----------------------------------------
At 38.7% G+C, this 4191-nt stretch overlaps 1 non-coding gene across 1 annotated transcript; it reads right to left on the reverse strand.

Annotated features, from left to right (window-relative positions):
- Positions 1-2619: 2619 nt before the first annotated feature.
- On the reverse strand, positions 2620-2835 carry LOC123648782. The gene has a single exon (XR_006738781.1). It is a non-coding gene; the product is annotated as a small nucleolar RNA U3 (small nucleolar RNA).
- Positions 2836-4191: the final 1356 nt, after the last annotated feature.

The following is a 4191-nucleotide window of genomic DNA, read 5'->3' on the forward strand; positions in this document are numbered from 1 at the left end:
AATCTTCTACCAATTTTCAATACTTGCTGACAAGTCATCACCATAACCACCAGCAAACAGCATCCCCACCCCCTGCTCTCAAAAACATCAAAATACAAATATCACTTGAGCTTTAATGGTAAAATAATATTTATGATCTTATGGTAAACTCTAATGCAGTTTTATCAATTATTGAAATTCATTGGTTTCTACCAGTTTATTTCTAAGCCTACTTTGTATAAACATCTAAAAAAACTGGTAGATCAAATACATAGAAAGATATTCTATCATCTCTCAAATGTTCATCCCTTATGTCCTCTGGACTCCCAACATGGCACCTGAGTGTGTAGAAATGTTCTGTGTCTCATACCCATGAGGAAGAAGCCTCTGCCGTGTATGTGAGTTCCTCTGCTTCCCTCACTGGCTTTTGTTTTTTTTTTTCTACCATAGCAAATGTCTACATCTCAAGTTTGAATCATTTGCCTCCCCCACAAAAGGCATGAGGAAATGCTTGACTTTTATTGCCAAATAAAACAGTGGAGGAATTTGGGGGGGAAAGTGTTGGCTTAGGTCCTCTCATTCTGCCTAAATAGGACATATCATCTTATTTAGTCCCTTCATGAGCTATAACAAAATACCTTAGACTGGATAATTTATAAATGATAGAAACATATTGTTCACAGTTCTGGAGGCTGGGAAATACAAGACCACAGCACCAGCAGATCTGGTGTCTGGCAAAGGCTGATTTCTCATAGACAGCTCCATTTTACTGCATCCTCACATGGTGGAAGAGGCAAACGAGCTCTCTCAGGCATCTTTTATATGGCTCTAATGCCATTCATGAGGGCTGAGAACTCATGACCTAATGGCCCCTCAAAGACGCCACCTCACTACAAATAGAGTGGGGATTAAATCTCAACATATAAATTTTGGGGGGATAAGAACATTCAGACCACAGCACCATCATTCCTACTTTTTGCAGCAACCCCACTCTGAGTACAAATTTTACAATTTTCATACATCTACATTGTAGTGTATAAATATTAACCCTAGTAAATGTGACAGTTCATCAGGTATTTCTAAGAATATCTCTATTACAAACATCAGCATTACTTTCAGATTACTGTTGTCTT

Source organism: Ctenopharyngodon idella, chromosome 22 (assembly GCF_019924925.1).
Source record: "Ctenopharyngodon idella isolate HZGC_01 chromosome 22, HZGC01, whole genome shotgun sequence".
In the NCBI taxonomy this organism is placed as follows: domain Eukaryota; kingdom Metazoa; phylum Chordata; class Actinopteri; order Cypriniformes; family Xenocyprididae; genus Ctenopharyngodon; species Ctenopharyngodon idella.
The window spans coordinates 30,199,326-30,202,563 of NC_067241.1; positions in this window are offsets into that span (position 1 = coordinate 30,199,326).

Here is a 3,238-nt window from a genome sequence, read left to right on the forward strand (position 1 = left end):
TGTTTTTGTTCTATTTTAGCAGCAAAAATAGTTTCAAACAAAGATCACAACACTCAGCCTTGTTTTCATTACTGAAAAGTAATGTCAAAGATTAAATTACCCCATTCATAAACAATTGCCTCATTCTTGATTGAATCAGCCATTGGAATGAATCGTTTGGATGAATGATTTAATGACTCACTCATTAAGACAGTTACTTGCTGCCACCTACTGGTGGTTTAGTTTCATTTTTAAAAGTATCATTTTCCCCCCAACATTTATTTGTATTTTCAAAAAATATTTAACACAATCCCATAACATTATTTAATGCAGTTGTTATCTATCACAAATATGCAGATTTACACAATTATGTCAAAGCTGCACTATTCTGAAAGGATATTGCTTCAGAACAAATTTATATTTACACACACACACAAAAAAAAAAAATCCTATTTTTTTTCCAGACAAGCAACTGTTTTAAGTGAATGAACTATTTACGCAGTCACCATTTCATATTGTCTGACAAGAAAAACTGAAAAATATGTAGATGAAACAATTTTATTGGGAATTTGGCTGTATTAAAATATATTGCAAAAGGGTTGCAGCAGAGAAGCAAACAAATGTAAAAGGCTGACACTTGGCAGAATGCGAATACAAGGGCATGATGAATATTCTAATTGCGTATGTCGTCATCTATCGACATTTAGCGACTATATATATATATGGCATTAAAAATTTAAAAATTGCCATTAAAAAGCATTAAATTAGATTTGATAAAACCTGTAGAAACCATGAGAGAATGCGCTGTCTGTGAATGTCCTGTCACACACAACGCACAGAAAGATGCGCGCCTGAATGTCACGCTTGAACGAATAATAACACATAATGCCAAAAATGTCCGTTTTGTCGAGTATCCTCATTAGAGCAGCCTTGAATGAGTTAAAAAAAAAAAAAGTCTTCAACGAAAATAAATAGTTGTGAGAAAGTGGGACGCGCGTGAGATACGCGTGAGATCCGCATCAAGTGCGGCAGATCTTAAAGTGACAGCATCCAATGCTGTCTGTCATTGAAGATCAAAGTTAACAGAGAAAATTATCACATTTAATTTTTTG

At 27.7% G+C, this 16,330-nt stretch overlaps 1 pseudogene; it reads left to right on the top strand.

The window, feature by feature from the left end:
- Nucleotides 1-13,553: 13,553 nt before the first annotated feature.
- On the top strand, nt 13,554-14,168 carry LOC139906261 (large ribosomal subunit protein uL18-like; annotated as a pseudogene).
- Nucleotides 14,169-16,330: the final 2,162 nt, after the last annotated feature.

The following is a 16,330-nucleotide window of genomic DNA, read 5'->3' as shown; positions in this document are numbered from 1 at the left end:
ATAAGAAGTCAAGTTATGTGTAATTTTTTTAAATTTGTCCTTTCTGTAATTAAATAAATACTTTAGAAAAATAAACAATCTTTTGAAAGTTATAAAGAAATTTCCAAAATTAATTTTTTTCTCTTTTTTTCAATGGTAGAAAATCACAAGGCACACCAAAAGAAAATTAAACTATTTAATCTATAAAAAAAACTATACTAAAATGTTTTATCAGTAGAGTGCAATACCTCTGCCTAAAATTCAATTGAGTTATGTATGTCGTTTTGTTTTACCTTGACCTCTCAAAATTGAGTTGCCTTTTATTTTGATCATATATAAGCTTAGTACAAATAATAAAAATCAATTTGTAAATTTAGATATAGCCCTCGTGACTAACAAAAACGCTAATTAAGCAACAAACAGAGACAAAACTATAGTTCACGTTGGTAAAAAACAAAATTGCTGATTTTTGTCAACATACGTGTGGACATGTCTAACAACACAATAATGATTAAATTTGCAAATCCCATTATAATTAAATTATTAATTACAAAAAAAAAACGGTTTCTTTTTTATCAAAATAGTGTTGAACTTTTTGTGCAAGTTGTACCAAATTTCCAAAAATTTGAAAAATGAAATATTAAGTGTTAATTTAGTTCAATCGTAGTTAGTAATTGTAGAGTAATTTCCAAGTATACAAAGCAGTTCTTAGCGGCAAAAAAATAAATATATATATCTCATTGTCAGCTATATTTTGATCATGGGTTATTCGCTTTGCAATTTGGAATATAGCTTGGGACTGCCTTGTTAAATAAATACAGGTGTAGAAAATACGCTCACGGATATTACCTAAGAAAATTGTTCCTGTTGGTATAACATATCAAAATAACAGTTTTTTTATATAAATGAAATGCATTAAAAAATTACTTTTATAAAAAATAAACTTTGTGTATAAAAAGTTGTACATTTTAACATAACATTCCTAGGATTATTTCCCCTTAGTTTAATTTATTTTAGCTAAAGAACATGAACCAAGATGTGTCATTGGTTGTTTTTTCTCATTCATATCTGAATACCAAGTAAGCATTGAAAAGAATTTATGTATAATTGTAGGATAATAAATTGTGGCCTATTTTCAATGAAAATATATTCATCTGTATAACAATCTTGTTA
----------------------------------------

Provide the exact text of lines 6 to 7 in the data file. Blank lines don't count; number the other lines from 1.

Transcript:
The following is a 4191-nucleotide window of genomic DNA, read 5'->3' on the forward strand; positions in this document are numbered from 1 at the left end:
AATCTTCTACCAATTTTCAATACTTGCTGACAAGTCATCACCATAACCACCAGCAAACAGCATCCCCACCCCCTGCTCTCAAAAACATCAAAATACAAATATCACTTGAGCTTTAATGGTAAAATAATATTTATGATCTTATGGTAAACTCTAATGCAGTTTTATCAATTATTGAAATTCATTGGTTTCTACCAGTTTATTTCTAAGCCTACTTTGTATAAACATCTAAAAAAACTGGTAGATCAAATACATAGAAAGATATTCTATCATCTCTCAAATGTTCATCCCTTATGTCCTCTGGACTCCCAACATGGCACCTGAGTGTGTAGAAATGTTCTGTGTCTCATACCCATGAGGAAGAAGCCTCTGCCGTGTATGTGAGTTCCTCTGCTTCCCTCACTGGCTTTTGTTTTTTTTTTTCTACCATAGCAAATGTCTACATCTCAAGTTTGAATCATTTGCCTCCCCCACAAAAGGCATGAGGAAATGCTTGACTTTTATTGCCAAATAAAACAGTGGAGGAATTTGGGGGGGAAAGTGTTGGCTTAGGTCCTCTCATTCTGCCTAAATAGGACATATCATCTTATTTAGTCCCTTCATGAGCTATAACAAAATACCTTAGACTGGATAATTTATAAATGATAGAAACATATTGTTCACAGTTCTGGAGGCTGGGAAATACAAGACCACAGCACCAGCAGATCTGGTGTCTGGCAAAGGCTGATTTCTCATAGACAGCTCCATTTTACTGCATCCTCACATGGTGGAAGAGGCAAACGAGCTCTCTCAGGCATCTTTTATATGGCTCTAATGCCATTCATGAGGGCTGAGAACTCATGACCTAATGGCCCCTCAAAGACGCCACCTCACTACAAATAGAGTGGGGATTAAATCTCAACATATAAATTTTGGGGGGATAAGAACATTCAGACCACAGCACCATCATTCCTACTTTTTGCAGCAACCCCACTCTGAGTACAAATTTTACAATTTTCATACATCTACATTGTAGTGTATAAATATTAACCCTAGTAAATGTGACAGTTCATCAGGTATTTCTAAGAATATCTCTATTACAAACATCAGCATTACTTTCAGATTACTGTTGTCTT